Preservatives help us avoid contamination of products (something that happens easily and regularly, such as when the product gets into direct contact with our skin or even with the air). In addition, if we keep our cosmetics in a humid and warm environment, such as the bathroom, microorganisms take that chance and multiply, so preservatives prevent their proliferation.

Finally, we must take into account the composition of most of the cosmetics that we use, based on water, with various vitamins among its ingredients and with an ideal pH to maintain the balance of our skin (and which, unfortunately, is also ideal for microorganisms to multiply).

Although cosmetics could be developed with a very acidic or alkaline pH (which would prevent the appearance of microorganisms), these would be very disruptive for our skin, whose pH ranges between 4.5 and 5.9, so preservatives are incorporated to prevent the appearance of microorganisms.

As you will understand, since in a huge number of products the presence of preservatives is crucial to guarantee their stability, it is essential to use ingredients that are effective but safe.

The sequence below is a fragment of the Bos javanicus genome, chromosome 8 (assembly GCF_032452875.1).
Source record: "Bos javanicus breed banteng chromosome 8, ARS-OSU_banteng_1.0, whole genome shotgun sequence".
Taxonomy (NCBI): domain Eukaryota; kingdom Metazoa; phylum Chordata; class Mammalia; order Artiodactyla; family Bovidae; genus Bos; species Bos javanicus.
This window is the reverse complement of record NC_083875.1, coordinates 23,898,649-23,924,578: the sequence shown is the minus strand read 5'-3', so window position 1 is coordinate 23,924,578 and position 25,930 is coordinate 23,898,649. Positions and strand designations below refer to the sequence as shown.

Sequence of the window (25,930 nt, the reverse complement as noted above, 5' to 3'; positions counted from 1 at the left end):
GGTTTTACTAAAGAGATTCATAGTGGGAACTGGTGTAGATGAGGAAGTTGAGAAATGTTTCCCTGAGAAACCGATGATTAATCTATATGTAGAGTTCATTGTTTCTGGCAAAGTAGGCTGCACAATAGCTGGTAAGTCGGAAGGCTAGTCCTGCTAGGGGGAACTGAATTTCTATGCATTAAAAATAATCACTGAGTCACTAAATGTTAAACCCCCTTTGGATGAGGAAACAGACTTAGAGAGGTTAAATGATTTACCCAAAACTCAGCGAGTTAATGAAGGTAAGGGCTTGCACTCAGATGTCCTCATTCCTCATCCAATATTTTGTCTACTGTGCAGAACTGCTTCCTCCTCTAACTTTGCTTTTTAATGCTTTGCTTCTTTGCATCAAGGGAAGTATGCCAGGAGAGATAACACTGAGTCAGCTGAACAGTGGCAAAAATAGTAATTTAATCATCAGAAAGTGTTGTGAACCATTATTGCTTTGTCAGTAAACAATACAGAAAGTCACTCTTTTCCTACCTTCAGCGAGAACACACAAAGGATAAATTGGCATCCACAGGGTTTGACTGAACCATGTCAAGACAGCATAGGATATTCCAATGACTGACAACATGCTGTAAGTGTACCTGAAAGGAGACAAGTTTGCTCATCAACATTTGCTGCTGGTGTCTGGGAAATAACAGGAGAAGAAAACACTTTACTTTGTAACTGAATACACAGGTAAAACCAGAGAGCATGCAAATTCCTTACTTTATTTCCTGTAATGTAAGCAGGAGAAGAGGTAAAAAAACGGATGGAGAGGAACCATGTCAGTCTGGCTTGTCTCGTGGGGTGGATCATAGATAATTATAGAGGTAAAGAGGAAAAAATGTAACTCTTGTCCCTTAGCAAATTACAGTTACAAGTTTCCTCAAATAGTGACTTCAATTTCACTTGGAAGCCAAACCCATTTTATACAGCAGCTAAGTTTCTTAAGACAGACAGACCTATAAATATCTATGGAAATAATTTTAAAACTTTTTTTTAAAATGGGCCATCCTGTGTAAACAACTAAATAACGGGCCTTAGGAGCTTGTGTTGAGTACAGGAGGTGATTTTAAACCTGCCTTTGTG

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2. ARE PARABENS DANGEROUS?

Currently, parabens have a bad reputation and are highly questioned, something that has led some brands to even stop using them (something that is not always positive, as we will see later). From my point of view, adopting this type of measures without sufficient scientific evidence is a mistake, but in the end it is the brands that must decide on the composition of their products (always based on current legislation, of course).

To know if parabens are dangerous, we must go back to 2004, when a scientific study was published (with plenty of methodological deficiencies) in which it was stated that parabens had been found in breast cancer cells. Sounds terrible, doesn’t it? Many associations and the media echoed the news, a common ingredient in our cosmetics was present in tumors!

This study had been carried out in vitro (on isolated cells, not on humans), but it also lacked a control group (non-cancerous tissue), something that makes the study very unreliable, since it cannot be determined if there really is a link between those tumors and parabens. Interestingly, months later, after seeing the great media impact that their study received, the research group expressly indicated that they had not observed a link between parabens and tumors, but it was too late, the news had spread like wildfire.